Recently the Library put out its third “Snapshot” flyer offering details and trivia about a period in the Library’s past – in this case, the years 1933 – 1942. Reading it, one is struck by how much of that era still looms large in our country’s psyche.

We feel the impact of those decades in many areas, including the arts and entertainment. The 30s and 40s provided a backdrop to some intense creativity in America, and certain mediums, like Hollywood filmmaking, were in their golden age. For less than 50 cents, a person could get away from it all at a local movie palace like the Pickwick and watch now-classics like King Kong, Gone With the Wind, or The Wizard of Oz. Popular books included The Hobbit and The Grapes of Wrath. Songs like “Stormy Weather” and “White Christmas” hit the airwaves and remain hugely popular today – even in their original recordings.

These artistic legacies as much as anything else can help keep the past alive, even for people born much later. Yet perhaps a greater legacy was forged through the intensity of shared life experience during the 30s and 40s – first with the realities of the Depression and later during the trauma of WWII. These events impacted families and communities in ways they still haven’t forgotten. My father recalls walking in his neighborhood as a boy during the war, and seeing white stars hung in the windows of homes. These stars indicated that a soldier’s family lived there. There were gold stars, too, that announced when one of the young men had died in the conflict.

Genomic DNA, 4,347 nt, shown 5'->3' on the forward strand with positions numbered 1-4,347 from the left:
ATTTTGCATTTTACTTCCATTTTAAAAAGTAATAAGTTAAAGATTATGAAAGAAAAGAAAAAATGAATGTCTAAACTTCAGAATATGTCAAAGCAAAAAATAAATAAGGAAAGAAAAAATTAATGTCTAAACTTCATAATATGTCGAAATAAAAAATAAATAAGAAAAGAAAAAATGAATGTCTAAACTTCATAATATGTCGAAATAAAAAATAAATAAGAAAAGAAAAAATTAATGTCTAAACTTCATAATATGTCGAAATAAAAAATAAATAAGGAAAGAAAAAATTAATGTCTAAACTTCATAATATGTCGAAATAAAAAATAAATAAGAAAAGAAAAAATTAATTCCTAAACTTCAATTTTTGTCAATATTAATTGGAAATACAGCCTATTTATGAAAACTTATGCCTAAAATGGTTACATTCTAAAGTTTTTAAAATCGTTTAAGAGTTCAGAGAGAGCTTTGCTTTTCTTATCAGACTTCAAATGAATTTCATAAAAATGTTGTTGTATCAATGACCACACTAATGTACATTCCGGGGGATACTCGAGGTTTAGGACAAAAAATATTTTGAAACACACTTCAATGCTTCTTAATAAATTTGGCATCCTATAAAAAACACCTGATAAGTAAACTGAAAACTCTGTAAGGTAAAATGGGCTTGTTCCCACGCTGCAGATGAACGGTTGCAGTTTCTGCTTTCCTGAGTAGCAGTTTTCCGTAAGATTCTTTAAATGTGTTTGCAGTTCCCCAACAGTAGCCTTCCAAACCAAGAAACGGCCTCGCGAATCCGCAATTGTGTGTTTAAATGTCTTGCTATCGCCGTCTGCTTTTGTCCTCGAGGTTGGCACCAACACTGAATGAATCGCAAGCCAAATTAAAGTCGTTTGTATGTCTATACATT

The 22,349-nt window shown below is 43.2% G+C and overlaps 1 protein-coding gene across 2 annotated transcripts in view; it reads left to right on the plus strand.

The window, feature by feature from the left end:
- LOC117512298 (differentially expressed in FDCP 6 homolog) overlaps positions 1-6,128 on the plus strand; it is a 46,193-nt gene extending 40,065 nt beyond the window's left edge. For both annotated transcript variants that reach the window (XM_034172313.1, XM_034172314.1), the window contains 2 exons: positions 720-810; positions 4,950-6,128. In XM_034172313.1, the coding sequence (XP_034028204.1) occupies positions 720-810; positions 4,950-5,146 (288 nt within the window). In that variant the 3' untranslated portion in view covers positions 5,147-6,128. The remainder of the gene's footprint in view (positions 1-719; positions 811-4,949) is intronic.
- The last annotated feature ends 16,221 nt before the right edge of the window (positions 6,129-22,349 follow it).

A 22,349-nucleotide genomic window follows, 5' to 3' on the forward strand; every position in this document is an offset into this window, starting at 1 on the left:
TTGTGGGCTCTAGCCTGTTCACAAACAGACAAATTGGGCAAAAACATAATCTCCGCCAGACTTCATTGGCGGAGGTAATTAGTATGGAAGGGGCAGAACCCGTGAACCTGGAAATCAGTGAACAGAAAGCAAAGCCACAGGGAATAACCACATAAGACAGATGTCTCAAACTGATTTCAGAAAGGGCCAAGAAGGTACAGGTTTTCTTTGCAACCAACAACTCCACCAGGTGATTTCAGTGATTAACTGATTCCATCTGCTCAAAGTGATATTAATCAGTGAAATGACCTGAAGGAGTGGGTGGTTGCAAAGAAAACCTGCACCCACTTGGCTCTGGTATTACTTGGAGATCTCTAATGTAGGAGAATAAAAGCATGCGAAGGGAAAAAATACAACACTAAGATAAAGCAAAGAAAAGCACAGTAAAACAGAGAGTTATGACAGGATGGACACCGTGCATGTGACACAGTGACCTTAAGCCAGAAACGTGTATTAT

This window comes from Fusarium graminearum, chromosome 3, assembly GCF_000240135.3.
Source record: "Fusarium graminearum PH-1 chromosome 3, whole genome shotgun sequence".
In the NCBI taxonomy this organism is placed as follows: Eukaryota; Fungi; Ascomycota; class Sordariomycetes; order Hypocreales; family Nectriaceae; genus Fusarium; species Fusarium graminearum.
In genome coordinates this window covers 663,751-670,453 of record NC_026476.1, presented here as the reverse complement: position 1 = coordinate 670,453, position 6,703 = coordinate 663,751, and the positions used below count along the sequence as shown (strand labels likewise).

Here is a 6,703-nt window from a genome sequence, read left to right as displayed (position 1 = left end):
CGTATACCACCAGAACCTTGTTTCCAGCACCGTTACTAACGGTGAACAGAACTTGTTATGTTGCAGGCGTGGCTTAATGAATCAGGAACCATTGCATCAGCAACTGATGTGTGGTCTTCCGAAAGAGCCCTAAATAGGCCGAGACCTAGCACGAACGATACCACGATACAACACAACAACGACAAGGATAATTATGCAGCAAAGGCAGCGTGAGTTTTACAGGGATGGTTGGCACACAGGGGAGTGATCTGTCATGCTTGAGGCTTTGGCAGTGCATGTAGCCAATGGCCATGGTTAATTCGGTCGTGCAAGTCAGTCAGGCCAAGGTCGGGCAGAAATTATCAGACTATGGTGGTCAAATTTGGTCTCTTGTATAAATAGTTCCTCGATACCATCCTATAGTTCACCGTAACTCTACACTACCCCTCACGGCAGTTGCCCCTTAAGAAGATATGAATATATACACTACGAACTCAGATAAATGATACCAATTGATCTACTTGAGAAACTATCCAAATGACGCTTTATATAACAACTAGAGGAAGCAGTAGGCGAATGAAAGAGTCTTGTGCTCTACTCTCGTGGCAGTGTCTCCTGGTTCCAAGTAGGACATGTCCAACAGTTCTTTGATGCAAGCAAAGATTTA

In Park Ridge, life during these decades was relatively subdued. Interestingly, the Library itself experienced a surge in growth – by the mid-30s, the original building began to reach its capacity, and the basement was turned into the Children’s Room. Ongoing space issues drove the creation of a South Library Branch on 618 Devon Avenue, which opened on October 29, 1937. More than 7,744 items were checked out at that branch in the first six months.

South Branch Building

Between 1935 and 1942, total circulation figures for the Library increased 50%. (This figure has had an interesting correlation in this last decade of the 21st Century, as circulation has increased more than 50%.)

Was it hard times that fueled the growth? Under such conditions, libraries can offer much to communities, but there was a notable sense of unity and purpose among Park Ridge residents when it came to supporting their Library at mid-century. Whether help came from the members of the Civil Works Administration who remodeled and redecorated during the Depression, or from the many private citizens who donated furniture, supplies, books, or volunteer labor, it came from a shared belief that the Library represented something that everyone needed: culture, enlightenment, and possibilities for a better future.

In July we’ll be featuring a second floor display that will highlight the Library’s history during this period – we hope you’ll stop by and take a look. In the meantime, you can pick up your free copy of the “Snapshot of 1933 – 1942,” or check it out here.

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